Multimedia e-book authors should be able to crack DVDs and digital video generally in order to employ fair use in the creation of their work, argued book authors with the help f the University of Southern California’s IP clinic and Donaldson and Callif. 
    Mobile device owners should be able to unlock their devices  (i.e. let them connect to other than the carrier’s preferred networks), argued Consumers Union with help from the Institute for Public Representation at Georgetown Law School.  (In the last round of exemptions, users of cellphone handsets won a similar exemption.) 
  • Institute for Policy Innovation global music piracy causes $12.5 billion of economic losses every year,
    71,060 U.S. jobs lost, a loss of $2.7 billion in workers' earnings, and a loss of
    $422 million in tax revenues, $291 million in personal income tax and
    $131 million in lost corporate income and production taxes.

    FORTUNATELY: ten million licensed tracks available on more than 400 different services worldwide.  That’s great news for music fans and the industry alike.
  • Transcript of "Transforming Education with Digital and Media Literacy"

    1. 1. Transforming Education Through Digital & Media Literacy Renee Hobbs Harrington School of Communication and Media University of Rhode Island TWITTER BACK CHANNEL: #baisl
    2. 2. Teacher-librarians help students develop the knowledge and competencies they need to thrive in the 21st century
    3. 3. PEER-TO-PEER FILE SHARING How new tools and new texts are reshaping educational practice Why students benefit when we use digital and media literacy concepts to embrace interdisciplinary connections between culture and classroom How codes of best practice help people become more confident in understanding copyright and fair use How the concept of transformativeness enables students to maximize the power of digital learning Goals for Today’s Session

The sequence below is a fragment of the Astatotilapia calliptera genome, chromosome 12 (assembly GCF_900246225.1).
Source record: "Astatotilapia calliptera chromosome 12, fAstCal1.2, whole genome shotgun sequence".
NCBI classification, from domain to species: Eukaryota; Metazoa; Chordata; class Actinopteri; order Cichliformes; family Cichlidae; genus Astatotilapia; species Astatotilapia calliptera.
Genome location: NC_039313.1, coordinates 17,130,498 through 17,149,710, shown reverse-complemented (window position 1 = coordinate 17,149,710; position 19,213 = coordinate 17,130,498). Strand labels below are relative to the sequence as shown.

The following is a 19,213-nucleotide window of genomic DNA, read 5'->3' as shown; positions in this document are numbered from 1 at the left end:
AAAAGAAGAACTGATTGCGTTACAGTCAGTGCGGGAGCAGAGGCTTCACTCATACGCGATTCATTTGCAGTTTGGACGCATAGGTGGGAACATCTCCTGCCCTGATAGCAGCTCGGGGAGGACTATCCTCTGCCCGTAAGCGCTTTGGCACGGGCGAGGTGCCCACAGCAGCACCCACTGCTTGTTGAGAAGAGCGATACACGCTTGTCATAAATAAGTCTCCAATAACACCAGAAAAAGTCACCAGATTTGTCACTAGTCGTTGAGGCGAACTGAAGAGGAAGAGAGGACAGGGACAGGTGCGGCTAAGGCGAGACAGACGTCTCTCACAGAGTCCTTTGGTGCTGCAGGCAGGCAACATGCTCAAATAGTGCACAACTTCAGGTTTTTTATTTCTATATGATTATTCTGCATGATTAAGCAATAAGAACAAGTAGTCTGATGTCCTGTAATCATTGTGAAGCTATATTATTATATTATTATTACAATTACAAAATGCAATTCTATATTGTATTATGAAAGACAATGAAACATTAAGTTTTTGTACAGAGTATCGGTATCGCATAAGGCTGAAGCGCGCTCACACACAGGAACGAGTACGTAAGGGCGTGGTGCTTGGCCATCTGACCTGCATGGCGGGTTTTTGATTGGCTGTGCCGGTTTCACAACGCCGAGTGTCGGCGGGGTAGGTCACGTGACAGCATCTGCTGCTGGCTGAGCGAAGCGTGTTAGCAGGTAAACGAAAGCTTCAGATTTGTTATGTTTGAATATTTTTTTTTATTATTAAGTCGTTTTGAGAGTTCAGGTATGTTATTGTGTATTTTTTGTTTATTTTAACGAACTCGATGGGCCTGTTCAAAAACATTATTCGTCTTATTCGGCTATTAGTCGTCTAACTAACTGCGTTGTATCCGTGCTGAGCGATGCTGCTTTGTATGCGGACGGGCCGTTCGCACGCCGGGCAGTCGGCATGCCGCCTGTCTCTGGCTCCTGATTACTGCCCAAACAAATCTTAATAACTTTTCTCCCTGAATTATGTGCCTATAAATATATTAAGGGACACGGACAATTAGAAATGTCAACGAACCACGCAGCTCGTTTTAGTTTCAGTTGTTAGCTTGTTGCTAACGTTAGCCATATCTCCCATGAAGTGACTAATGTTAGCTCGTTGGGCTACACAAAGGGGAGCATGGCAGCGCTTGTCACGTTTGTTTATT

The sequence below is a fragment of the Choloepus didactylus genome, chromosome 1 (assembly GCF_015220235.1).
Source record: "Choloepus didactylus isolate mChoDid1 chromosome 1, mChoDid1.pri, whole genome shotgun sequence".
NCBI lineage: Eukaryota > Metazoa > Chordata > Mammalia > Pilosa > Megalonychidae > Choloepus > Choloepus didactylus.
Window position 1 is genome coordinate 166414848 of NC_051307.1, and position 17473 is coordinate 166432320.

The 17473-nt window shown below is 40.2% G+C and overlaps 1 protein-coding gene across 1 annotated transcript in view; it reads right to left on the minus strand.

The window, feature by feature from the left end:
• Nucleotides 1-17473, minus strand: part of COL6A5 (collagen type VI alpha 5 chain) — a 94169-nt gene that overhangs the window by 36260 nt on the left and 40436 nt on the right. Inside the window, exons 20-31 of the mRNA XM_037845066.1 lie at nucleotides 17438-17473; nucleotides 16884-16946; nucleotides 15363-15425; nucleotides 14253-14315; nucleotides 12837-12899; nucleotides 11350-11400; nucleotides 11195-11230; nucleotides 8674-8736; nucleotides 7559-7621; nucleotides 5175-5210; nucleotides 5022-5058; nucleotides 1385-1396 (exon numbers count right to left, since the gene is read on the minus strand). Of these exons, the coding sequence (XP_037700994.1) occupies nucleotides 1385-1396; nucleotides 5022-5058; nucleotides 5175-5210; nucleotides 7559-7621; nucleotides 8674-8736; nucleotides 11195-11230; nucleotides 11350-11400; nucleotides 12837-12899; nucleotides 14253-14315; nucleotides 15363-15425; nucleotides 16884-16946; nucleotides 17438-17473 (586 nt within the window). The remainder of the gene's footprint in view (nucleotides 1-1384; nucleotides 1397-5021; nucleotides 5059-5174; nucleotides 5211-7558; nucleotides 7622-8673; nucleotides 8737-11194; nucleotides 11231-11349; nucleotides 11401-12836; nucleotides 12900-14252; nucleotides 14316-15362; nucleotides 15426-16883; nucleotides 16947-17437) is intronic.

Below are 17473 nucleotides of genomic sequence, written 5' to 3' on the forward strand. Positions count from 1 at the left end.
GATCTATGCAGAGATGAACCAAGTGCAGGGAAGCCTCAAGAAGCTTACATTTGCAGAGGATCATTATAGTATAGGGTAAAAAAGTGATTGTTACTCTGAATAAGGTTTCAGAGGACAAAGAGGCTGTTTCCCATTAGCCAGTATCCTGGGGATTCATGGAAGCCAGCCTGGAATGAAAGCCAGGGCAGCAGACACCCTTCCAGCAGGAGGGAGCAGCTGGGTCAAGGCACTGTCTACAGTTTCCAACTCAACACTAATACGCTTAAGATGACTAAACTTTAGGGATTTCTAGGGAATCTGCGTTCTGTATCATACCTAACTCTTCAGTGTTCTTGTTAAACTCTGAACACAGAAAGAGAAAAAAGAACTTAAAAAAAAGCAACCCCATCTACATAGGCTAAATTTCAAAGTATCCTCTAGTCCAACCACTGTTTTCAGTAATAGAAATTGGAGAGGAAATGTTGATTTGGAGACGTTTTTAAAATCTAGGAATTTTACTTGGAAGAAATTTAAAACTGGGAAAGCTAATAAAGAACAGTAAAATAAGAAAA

4. 4. www.mediaeducationlab.com
    5. 5. Bringing digital and media literacy education to children in grades PK – 6 through curriculum integration, informal learning and professional development. --in bookstores and online Spring 2013
    6. 6. NEW TOOLS
    7. 7. NEW TEXTS NEW TOOLS
    8. 8. Texts of Digital & Media Literacy
    9. 9. Texts of Digital & Media Literacy
    10. 10. Texts of Digital & Media Literacy
    11. 11. Texts of Digital & Media Literacy
    12. 12. Texts of Digital & Media Literacy
    13. 13. NEW TEXTS NEW TOOLS
    14. 14. Ignore Engage
    15. 15. Learning Environments In-School At-Home Independent
    16. 16. Digital and media literacy embraces interdisciplinary connections between classroom and culture
    17. 17. Expanding the Concept of Literacy Print Literacy Visual Literacy Information Literacy Media Literacy Computer Literacy News Literacy Digital Literacy
    18. 18. One Expansive Conceptualization to Unite Them All Key Concepts
    19. 19. One Expansive Conceptualization to Unite Them All Key Concepts
    20. 20. Messages are Representations Messages Influence our Attitudes and Behaviors People Interpret Messages Differently Messages Use Different Codes and Conventions Messages Have Economic & Political Power
    21. 21. One Expansive Conceptualization to Unite Them All Key Concepts Learning Process
    22. 22. ACCESS ANALYZE CREATE ACT REFLECT The Learning Process of Digital & Media Literacy